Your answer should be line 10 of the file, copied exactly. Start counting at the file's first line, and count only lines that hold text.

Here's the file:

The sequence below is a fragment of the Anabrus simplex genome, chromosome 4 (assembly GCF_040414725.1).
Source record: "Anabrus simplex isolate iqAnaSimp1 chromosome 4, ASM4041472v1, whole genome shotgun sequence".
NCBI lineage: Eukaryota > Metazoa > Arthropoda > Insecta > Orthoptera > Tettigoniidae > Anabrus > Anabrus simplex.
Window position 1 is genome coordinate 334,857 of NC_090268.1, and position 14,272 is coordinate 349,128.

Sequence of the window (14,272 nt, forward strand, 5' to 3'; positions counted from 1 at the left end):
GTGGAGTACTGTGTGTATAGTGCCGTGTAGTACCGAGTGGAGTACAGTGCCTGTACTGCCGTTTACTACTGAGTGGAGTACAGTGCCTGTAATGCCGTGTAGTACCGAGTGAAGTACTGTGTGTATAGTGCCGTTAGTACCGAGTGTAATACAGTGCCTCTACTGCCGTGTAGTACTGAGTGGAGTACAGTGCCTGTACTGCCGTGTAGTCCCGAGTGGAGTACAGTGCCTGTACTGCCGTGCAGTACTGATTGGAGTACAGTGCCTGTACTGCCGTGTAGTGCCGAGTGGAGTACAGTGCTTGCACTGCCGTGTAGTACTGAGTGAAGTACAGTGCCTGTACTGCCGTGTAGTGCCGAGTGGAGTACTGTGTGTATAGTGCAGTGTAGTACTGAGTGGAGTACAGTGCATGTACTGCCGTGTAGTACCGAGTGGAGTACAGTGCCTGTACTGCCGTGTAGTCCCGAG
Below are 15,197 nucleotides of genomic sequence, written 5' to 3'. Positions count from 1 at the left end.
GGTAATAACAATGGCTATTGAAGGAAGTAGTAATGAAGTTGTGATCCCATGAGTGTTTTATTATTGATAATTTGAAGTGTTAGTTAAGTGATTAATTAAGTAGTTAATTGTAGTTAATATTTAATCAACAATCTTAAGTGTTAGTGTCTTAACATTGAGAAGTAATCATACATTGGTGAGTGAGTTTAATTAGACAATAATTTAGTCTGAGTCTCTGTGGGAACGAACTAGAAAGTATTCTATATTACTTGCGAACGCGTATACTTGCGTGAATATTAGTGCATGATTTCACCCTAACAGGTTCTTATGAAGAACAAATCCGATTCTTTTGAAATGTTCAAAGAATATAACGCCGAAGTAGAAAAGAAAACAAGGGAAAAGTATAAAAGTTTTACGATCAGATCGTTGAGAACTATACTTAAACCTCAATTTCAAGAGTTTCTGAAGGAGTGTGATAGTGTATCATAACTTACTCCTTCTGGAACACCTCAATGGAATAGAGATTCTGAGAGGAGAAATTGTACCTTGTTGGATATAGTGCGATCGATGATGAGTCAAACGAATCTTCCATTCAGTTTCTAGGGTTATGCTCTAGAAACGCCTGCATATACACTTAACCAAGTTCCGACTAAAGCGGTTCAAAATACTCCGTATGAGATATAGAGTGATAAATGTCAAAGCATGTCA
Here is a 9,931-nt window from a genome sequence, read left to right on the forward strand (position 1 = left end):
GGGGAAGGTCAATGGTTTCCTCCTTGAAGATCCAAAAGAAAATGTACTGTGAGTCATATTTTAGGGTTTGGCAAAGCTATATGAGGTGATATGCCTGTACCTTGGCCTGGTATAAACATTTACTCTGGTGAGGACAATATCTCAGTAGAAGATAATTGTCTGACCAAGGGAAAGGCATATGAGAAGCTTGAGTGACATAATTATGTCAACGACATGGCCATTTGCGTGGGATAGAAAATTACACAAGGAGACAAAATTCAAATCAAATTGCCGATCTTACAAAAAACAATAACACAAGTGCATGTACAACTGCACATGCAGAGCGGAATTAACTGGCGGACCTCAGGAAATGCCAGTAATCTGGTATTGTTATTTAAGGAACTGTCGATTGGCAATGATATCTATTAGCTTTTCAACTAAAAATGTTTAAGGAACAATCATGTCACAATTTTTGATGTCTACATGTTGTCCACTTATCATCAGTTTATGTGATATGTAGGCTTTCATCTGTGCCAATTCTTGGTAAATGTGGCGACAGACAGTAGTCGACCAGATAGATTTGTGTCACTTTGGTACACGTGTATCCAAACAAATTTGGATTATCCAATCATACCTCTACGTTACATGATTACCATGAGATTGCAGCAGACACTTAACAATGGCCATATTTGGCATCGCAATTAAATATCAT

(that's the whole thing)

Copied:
GGGGAAGGTCAATGGTTTCCTCCTTGAAGATCCAAAAGAAAATGTACTGTGAGTCATATTTTAGGGTTTGGCAAAGCTATATGAGGTGATATGCCTGTACCTTGGCCTGGTATAAACATTTACTCTGGTGAGGACAATATCTCAGTAGAAGATAATTGTCTGACCAAGGGAAAGGCATATGAGAAGCTTGAGTGACATAATTATGTCAACGACATGGCCATTTGCGTGGGATAGAAAATTACACAAGGAGACAAAATTCAAATCAAATTGCCGATCTTACAAAAAACAATAACACAAGTGCATGTACAACTGCACATGCAGAGCGGAATTAACTGGCGGACCTCAGGAAATGCCAGTAATCTGGTATTGTTATTTAAGGAACTGTCGATTGGCAATGATATCTATTAGCTTTTCAACTAAAAATGTTTAAGGAACAATCATGTCACAATTTTTGATGTCTACATGTTGTCCACTTATCATCAGTTTATGTGATATGTAGGCTTTCATCTGTGCCAATTCTTGGTAAATGTGGCGACAGACAGTAGTCGACCAGATAGATTTGTGTCACTTTGGTACACGTGTATCCAAACAAATTTGGATTATCCAATCATACCTCTACGTTACATGATTACCATGAGATTGCAGCAGACACTTAACAATGGCCATATTTGGCATCGCAATTAAATATCAT